In our haste to feel good about something that relates to our garbage, we have forgotten to check and see if it is really a good thing. Religions are rarely questioned seriously. Small rural counties with relatively small amounts of recycling, human hands processing and long distances to recycling collection centers are all recipes for disaster. Single stream collection methods and its associated recycling contamination that is practiced in our County is probably the worst method and least effective way of handling recycling. (It is practiced here locally solely to fluff up the over all diversion rate.) That coupled with long transportation distances make for the worst case scenario for anything more than the most basic of recycling schemes required by the State. At our local DNSWMA, the thinking is that more is better and how wrong they are!
In our situation, at least 25% of our collected recyclables end up right back in the landfill after having consumed much of the cost of recycling without benefit of the reward of purchase at the manufacturer end. If the processing of the recycling at the local level leaves much of the contamination to be dealt with at the recycling center collection point, that percentage point can balloon to 40% best case scenario. Plastic, packing materials, paper, glass and many other items that are routinely collected in the DNSWMA’s programs as recyclable are discarded back to the landfill at ever growing rates, that in spite of having absorbed the entire cost of collection. These programs should be suspended. The environmental benefits are grossly overblown and the costs will continue to rise. We, here in this County, are probably the worst place to try out these experiments as we have almost none of the factors that would make any of the schemes remotely successful. Problems with our only recycler will continue to escalate until the whole process is unsustainable. We desperately need to shed the religious aspect of recycling and return to a more common sense approach.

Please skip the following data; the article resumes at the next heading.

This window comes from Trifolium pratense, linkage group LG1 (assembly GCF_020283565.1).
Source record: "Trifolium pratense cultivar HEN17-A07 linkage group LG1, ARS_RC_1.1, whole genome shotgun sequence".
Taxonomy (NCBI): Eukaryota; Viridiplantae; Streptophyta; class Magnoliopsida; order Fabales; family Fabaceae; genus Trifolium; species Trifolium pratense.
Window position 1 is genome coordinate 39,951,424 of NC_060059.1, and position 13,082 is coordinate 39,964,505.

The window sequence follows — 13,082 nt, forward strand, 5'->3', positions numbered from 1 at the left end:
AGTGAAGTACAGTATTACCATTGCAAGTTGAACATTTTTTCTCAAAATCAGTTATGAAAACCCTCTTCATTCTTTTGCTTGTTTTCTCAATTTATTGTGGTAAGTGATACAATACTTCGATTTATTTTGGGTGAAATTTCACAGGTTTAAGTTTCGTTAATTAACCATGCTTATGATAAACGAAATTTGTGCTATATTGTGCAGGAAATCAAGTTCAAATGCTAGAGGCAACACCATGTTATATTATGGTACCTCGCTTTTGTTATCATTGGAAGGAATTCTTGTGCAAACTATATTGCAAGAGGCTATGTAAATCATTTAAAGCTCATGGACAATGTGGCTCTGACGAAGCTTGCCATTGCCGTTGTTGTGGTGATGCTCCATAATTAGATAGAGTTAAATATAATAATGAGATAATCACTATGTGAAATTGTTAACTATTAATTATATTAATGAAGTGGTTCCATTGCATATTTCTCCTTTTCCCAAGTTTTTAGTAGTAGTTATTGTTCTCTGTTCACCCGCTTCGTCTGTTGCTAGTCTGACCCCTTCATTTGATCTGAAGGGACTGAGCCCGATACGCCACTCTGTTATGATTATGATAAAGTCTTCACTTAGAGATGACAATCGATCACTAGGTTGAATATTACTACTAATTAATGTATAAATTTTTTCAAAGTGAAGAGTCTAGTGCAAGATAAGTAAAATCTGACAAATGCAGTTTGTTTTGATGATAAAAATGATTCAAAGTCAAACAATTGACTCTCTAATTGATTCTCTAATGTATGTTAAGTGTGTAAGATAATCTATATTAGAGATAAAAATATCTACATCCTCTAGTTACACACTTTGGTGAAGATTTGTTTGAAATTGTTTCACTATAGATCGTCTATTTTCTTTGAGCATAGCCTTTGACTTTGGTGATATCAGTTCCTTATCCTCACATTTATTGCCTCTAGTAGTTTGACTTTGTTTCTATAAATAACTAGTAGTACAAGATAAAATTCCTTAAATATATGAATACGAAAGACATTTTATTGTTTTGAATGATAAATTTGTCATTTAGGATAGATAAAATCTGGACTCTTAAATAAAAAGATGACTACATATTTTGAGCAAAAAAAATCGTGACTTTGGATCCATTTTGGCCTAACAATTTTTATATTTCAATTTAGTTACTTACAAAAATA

While I have barely scratched the surface of the daunting task of making recycling resume its place in the real world, there are ways to recycle which would have the least negative impact on the local citizenry. Those that wish to recycle should educate themselves about what things can be effectively recycled, and how to go about. They must actually adhere to that education when processing their recyclables. They must also be willing to shoulder the additional cost of recycling, particularly in the form of single stream collection. It most other localities recycling costs more than regular disposal, but those that recycle should be willing to at least pay the regular disposal rate. The balance to be made up from the many pools of deposits and manufacturer collected disposal fees given to California for recycling programs when a product is purchased. Yes, there are many products, a growing list in fact, in which you pay up front when you purchase a product for the added disposal cost. Much of that additional cost is because the product is expected to be recycled.
Perhaps it is time that recycling is given a new look without all of the faith that is currently attached to it. The additional sums of money currently being wasted on marginal recycling might just be put to better use developing sound methods and technology for making it a valuable resource in the future.